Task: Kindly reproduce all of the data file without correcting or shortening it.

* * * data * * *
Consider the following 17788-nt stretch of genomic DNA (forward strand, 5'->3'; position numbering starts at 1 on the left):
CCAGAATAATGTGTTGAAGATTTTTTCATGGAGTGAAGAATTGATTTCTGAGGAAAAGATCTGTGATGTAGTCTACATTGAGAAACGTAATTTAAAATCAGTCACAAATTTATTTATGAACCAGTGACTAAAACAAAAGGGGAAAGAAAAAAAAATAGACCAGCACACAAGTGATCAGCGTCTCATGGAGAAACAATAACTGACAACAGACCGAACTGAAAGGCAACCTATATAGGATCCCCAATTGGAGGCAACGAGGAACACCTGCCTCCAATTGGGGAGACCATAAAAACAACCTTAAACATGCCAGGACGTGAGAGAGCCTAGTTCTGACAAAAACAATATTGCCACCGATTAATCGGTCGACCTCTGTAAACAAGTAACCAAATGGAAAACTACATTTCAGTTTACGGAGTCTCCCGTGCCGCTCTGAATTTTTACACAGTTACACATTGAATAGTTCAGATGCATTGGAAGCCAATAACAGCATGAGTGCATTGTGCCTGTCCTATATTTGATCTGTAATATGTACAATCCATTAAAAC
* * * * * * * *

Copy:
Consider the following 17788-nt stretch of genomic DNA (forward strand, 5'->3'; position numbering starts at 1 on the left):
CCAGAATAATGTGTTGAAGATTTTTTCATGGAGTGAAGAATTGATTTCTGAGGAAAAGATCTGTGATGTAGTCTACATTGAGAAACGTAATTTAAAATCAGTCACAAATTTATTTATGAACCAGTGACTAAAACAAAAGGGGAAAGAAAAAAAAATAGACCAGCACACAAGTGATCAGCGTCTCATGGAGAAACAATAACTGACAACAGACCGAACTGAAAGGCAACCTATATAGGATCCCCAATTGGAGGCAACGAGGAACACCTGCCTCCAATTGGGGAGACCATAAAAACAACCTTAAACATGCCAGGACGTGAGAGAGCCTAGTTCTGACAAAAACAATATTGCCACCGATTAATCGGTCGACCTCTGTAAACAAGTAACCAAATGGAAAACTACATTTCAGTTTACGGAGTCTCCCGTGCCGCTCTGAATTTTTACACAGTTACACATTGAATAGTTCAGATGCATTGGAAGCCAATAACAGCATGAGTGCATTGTGCCTGTCCTATATTTGATCTGTAATATGTACAATCCATTAAAAC